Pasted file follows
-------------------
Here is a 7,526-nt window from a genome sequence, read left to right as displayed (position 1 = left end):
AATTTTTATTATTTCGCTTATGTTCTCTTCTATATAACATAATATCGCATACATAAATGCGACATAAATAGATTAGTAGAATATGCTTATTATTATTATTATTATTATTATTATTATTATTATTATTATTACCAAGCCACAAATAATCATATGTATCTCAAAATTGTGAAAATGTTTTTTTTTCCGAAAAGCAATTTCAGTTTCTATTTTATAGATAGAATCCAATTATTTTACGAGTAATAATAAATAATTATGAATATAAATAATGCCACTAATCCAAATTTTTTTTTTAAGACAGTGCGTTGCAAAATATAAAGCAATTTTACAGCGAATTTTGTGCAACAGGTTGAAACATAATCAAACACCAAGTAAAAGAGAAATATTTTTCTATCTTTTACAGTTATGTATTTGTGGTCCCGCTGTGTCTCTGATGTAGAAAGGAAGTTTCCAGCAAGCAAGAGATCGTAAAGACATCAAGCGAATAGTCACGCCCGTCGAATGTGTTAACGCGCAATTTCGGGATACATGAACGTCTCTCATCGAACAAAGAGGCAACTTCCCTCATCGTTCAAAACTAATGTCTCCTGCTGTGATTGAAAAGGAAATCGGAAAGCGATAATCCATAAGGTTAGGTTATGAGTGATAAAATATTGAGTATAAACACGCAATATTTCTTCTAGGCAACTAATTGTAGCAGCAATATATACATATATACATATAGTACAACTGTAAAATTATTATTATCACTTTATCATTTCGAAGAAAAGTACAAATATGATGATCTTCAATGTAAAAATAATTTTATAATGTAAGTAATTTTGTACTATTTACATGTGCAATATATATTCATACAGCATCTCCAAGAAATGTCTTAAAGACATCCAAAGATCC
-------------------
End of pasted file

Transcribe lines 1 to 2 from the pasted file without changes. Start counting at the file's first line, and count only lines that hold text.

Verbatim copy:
Here is a 7,526-nt window from a genome sequence, read left to right as displayed (position 1 = left end):
AATTTTTATTATTTCGCTTATGTTCTCTTCTATATAACATAATATCGCATACATAAATGCGACATAAATAGATTAGTAGAATATGCTTATTATTATTATTATTATTATTATTATTATTATTATTATTATTACCAAGCCACAAATAATCATATGTATCTCAAAATTGTGAAAATGTTTTTTTTTCCGAAAAGCAATTTCAGTTTCTATTTTATAGATAGAATCCAATTATTTTACGAGTAATAATAAATAATTATGAATATAAATAATGCCACTAATCCAAATTTTTTTTTTAAGACAGTGCGTTGCAAAATATAAAGCAATTTTACAGCGAATTTTGTGCAACAGGTTGAAACATAATCAAACACCAAGTAAAAGAGAAATATTTTTCTATCTTTTACAGTTATGTATTTGTGGTCCCGCTGTGTCTCTGATGTAGAAAGGAAGTTTCCAGCAAGCAAGAGATCGTAAAGACATCAAGCGAATAGTCACGCCCGTCGAATGTGTTAACGCGCAATTTCGGGATACATGAACGTCTCTCATCGAACAAAGAGGCAACTTCCCTCATCGTTCAAAACTAATGTCTCCTGCTGTGATTGAAAAGGAAATCGGAAAGCGATAATCCATAAGGTTAGGTTATGAGTGATAAAATATTGAGTATAAACACGCAATATTTCTTCTAGGCAACTAATTGTAGCAGCAATATATACATATATACATATAGTACAACTGTAAAATTATTATTATCACTTTATCATTTCGAAGAAAAGTACAAATATGATGATCTTCAATGTAAAAATAATTTTATAATGTAAGTAATTTTGTACTATTTACATGTGCAATATATATTCATACAGCATCTCCAAGAAATGTCTTAAAGACATCCAAAGATCC